Markets

Metals Stage Biggest Drop in Years; Gold May Not be 'Safe Haven' After All

It seems the "safe haven" of gold is losing its shine as investors flock to the renewed strength of the U.S. dollar amid the dreary global economic outlook, causing the precious metal along with silver to plummet on the trading floor last week.

Last Friday's trading session ended with gold finishing down by 5.9 percent at $1,639.80 per ounce.

Silver futures dropped $6.48 to finish at $30.10 an ounce.

Last week's performance represented the two metals' largest one-day dollar decline. For gold, last Friday was its biggest drop since June 2006, while for silver, it signified an 18 percent fall since 1987.

Fears of another global recession in the offing coupled with an escalating Greek debt crisis led investors to rethink their notion of their asset's safe-haven pull, saying it had become overexposed, thus liquidating their money to treat their precious metals just like any other commodity.

"Gold's fall is a bit surprising. The fact that it has been so volatile lately is perhaps discouraging people from even buying the dips," Peter Buchanan, a senior economist at CIBC World Markets, told the Business Spectator.

It was only last week that mining companies forecast the precious metal would hit $2,000 an ounce by the end of 2011, and rise further to $2,300 by the close of 2012. Gold prices jumped 40 percent in the last 12 months, and were trading at $1,780 per ounce before the fall down. The highest price recorded was on Sept. 6 at $1,921.15 per ounce.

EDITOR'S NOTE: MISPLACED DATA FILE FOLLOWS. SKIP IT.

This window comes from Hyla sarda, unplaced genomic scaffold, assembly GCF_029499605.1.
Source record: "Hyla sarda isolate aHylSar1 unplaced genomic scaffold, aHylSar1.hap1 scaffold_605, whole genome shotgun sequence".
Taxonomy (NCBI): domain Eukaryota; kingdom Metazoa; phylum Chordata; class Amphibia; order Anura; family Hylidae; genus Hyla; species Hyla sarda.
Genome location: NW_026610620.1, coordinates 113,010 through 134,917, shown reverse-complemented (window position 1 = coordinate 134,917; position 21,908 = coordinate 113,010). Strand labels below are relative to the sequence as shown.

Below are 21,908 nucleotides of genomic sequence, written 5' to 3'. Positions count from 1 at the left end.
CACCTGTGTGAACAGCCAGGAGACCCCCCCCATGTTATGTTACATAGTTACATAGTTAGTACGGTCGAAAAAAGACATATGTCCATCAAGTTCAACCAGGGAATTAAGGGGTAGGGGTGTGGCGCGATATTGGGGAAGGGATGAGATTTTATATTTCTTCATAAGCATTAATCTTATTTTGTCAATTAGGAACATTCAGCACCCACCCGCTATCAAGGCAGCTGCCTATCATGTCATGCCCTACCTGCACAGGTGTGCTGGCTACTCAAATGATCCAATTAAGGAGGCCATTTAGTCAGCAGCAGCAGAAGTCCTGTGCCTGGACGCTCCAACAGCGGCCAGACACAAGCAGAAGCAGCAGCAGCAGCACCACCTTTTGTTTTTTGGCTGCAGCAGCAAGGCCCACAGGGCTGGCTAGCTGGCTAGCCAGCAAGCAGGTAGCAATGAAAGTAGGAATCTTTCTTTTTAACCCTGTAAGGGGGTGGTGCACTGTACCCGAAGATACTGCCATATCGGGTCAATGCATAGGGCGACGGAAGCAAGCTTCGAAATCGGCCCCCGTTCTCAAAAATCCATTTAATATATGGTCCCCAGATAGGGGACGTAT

But the metals started its down trek when the U.S. dollar began picking up. In Friday's session, gold disregarded even a depression in the U.S. dollar index as the selling accelerated.

Despite Friday's losses, gold remained up 16 percent year-to-date due to big gains earned in August. Silver futures, however, turned negative, posting a slight loss.

The views and opinions expressed herein are the views and opinions of the author and do not necessarily reflect those of Nasdaq, Inc.


The views and opinions expressed herein are the views and opinions of the author and do not necessarily reflect those of Nasdaq, Inc.

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